I'm glad I decided to do that, because a growing body of literature on resilience and resistance to stress indicates that occasional frustrations can have positive results for kids in the long run. Children who experience no difficulties are as vulnerable later in life as are those who suffer from excessive stress. In other words, the normal ups and downs of life provide children with opportunities to develop immunities, just the way early experience with colds, earaches, and sore throats help build the immune system.
In the case of unhappy experiences in school, you have an important role to play in helping your children develop coping strategies. Here are some dos and don'ts.
Do help your child overcome anxiety by putting a message in his or her "psychological pocket."
One of my sons came home from kindergarten one day early in the school year complaining that during circle time he "felt cold inside." I believed then, and still do, that I knew what he meant. I asked him gently, "What time do you have circle time?" As he couldn't read at the time, he didn't know. I asked him about the morning schedule and deduced that circle time was at about 10:30 A.M. I then said to him, "Tomorrow during circle time, look at the clock. I will also look at the clock at around 10:30, too. Then remember that I'm thinking of you and sending good thoughts your way." When my son was 27 years old and I was teaching in India, he wrote me in a letter, "When I think of you, I feel you right next to me--just the way I did way back in kindergarten!" He never forgot this coping strategy.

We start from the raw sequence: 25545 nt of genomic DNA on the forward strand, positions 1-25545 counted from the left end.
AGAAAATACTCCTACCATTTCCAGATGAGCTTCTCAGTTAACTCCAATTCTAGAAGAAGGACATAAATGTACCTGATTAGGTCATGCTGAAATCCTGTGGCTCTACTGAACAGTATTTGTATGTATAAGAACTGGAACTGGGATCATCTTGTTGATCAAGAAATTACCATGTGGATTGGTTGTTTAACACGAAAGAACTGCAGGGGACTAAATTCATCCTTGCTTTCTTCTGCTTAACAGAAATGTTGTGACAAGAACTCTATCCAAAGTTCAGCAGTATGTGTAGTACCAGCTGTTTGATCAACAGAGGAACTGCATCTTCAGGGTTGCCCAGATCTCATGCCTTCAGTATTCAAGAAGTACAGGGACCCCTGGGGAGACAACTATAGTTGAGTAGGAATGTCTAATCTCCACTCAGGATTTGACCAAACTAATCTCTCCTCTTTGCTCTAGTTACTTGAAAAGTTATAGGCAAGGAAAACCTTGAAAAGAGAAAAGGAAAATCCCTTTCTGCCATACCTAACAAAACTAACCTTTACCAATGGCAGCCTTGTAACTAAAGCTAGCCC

Do remind your child of how he or she coped with bad moments in the past.
Does your child get scared or cranky at the prospect of tests, presentations, or new classroom routines? I remember when one of my sons was in first grade, I went to school to pick him up early to take him to the dentist. He already had had a few minor dental problems and, needless to say, was not eager to return for more work. He fussed quite a bit about leaving school. I then said to him, "Remember how nervous you were the last time you went to the dentist?" "Yes, he said, almost tearfully." I continued, "Remember how uncomfortable it was in the dentist's chair?" He shuddered and said, "Yes." Then I added, "Remember how awful it was with all that stuff in your mouth while the dentist worked on your teeth?" By this time he was clearly distressed and nodded his head in agreement.